What you'll need to enjoy the games in all their glory is a High Definition TV (preferably one that can upconvert well in case your favorite sport is only available in your area in standard def) and matching HD service, a receiver capable of decoding Dolby Digital (many of the high definition broadcasts will be in 5.1), and a complete speaker system. We've got lots of recommendations (or you can ask in our forums). We'd also suggest a good high speed internet connection (for those online only broadcasts). All in all, it should be an exciting two weeks. I, for one, am stocking up on the coffee for some of those late night live events and clearing out my DVR for those I can't make. Go USA!!!

About the author:
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As Associate Editor at Audioholics, Tom promises to the best of his ability to give each review the same amount of attention, consideration, and thoughtfulness as possible and keep his writings free from undue bias and preconceptions. Any indication, either internally or from another, that bias has entered into his review will be immediately investigated. Substantiation of mistakes or bias will be immediately corrected regardless of personal stake, feelings, or ego.

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Recent Forum Posts:

aberkowitz posts on August 18, 2008 13:24
darien87, post: 445712
Poor Alicia. I wouldn't be surprised if she retires from gymnastics after this. I also wouldn't be surprised to see her on the news on top of a building with a sniper rifle shooting at people.


I sure hope not… she's really hot!!! I already told my wife that Alicia can move in with us anytime she wants to .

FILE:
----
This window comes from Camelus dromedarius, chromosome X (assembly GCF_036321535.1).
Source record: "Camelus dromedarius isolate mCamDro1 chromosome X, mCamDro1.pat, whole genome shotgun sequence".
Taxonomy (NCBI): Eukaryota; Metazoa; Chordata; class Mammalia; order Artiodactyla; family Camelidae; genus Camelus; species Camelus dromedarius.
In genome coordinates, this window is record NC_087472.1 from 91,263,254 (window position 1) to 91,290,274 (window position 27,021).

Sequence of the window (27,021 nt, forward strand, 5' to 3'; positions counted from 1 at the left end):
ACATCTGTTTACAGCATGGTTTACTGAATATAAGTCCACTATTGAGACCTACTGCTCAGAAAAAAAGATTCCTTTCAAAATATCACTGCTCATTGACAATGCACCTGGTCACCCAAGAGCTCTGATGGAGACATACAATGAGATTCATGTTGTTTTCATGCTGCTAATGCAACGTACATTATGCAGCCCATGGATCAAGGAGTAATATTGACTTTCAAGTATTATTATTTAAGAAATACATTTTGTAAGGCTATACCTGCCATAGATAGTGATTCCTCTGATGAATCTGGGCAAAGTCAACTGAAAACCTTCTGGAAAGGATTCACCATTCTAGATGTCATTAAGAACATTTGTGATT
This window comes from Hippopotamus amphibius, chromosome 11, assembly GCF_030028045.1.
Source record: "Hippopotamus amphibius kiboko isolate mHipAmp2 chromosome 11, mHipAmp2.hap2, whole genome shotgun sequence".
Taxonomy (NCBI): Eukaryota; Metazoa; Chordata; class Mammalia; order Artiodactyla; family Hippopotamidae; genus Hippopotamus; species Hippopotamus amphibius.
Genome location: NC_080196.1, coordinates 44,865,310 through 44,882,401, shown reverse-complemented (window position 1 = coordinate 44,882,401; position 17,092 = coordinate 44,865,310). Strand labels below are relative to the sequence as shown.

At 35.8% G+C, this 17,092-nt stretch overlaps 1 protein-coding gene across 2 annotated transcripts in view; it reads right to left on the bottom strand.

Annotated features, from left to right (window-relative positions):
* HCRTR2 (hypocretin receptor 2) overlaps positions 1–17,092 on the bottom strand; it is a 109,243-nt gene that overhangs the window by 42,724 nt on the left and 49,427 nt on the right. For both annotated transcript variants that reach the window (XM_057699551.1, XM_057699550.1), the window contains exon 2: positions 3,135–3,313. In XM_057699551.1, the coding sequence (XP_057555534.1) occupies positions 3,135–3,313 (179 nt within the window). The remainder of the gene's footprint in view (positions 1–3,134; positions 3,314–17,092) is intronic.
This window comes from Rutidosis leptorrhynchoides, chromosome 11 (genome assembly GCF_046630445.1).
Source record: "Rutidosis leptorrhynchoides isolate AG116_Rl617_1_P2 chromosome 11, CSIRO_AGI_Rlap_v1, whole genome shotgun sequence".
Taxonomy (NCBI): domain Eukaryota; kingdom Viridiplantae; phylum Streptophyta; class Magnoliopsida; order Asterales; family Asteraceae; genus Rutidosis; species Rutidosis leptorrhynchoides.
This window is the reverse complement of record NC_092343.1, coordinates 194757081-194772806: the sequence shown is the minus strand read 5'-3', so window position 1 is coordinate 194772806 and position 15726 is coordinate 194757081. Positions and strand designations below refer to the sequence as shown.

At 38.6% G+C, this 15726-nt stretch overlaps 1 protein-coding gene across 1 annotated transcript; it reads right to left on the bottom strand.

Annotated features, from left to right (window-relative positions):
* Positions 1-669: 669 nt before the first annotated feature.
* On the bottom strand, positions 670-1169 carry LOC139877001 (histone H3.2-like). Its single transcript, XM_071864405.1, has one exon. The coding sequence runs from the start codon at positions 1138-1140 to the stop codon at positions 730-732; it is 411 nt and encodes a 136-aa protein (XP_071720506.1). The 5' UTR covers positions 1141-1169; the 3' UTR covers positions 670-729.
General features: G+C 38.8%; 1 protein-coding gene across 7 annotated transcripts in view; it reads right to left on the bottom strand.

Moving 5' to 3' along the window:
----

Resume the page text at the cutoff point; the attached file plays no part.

aberkowitz posts on August 18, 2008 13:23
jostenmeat, post: 445699
Interesting, and points well taken. However, I bet these Chinese and Kenyans can speak English. I'm not saying, or am even sure, that there are a significant number of athletes who cannot speak their “native” tongue. Maybe not a big deal in the grand scheme of things, as you imply.

I wonder what % of blood you have to be of a certain country to be able to compete for it. For instance, my “Latvian” friend is half Latvian. He says his baby daughter would be eligible to compete for Latvia as well, being 1/4. After being asked just how much blood of a certain country one must have, he says he didn't know. Does anyone here know?

I think of the Jamaican bobsled team! LOL. Ok, just looked that up, it appears two Americans were mainly responsible in creating the team according to Wiki. At least half were “native” Jamaican. Still some pride in that!



No doubt. I think if it was me, I'd do it out of pure pride or bragging rights (if I wasn't too intimidated to begin with). Just a great story to tell really. Money? Yea, sure, why not! I doubt shot putters, kayakers, or curlers make all THAT much in endorsements. Who knows…

Thanks for your thoughts aberkowitz.

I'll always give my thoughts!!